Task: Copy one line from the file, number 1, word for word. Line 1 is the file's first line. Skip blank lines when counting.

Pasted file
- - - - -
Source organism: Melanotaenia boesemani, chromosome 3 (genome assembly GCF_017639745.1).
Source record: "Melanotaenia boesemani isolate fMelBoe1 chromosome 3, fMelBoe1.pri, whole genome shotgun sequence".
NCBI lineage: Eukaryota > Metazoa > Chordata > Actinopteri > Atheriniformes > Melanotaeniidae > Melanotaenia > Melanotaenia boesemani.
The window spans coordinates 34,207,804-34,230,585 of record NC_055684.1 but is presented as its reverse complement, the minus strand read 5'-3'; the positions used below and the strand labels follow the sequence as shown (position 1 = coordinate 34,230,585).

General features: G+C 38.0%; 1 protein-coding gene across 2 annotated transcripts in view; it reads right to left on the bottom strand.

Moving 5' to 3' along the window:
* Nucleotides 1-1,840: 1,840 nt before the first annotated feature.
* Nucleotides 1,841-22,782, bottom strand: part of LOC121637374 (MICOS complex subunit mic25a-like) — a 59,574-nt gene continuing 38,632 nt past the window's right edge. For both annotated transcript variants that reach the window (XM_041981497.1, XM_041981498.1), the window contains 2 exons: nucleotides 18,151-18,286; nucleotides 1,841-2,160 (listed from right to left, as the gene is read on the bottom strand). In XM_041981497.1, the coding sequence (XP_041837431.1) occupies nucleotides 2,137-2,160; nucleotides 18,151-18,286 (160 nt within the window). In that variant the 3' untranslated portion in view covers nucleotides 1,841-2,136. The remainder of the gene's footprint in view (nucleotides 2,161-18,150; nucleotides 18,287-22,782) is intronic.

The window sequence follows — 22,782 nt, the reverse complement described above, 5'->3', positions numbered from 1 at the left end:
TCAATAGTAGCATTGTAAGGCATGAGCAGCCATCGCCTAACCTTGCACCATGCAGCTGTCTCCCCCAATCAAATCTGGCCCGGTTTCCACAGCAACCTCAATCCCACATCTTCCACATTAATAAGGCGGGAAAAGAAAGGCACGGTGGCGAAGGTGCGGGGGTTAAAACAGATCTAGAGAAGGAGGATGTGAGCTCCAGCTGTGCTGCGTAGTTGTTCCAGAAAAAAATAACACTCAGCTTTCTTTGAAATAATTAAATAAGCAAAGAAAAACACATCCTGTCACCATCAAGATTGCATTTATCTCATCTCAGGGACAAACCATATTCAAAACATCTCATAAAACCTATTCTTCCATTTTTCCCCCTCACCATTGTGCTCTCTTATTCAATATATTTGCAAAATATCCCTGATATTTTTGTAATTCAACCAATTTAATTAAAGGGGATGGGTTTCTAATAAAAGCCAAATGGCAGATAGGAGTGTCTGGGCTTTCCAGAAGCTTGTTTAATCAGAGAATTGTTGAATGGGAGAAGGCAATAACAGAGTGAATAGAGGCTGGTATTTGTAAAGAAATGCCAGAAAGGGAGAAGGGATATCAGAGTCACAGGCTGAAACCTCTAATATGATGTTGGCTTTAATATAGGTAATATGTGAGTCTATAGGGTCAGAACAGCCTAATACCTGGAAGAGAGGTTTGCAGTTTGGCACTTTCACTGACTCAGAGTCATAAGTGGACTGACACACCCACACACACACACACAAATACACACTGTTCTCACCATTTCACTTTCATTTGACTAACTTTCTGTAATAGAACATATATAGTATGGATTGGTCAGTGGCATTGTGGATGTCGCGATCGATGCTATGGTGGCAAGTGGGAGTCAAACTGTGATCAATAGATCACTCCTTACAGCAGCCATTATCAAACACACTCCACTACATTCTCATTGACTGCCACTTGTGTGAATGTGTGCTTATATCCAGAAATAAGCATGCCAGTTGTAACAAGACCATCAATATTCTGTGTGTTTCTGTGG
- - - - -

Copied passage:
Source organism: Melanotaenia boesemani, chromosome 3 (genome assembly GCF_017639745.1).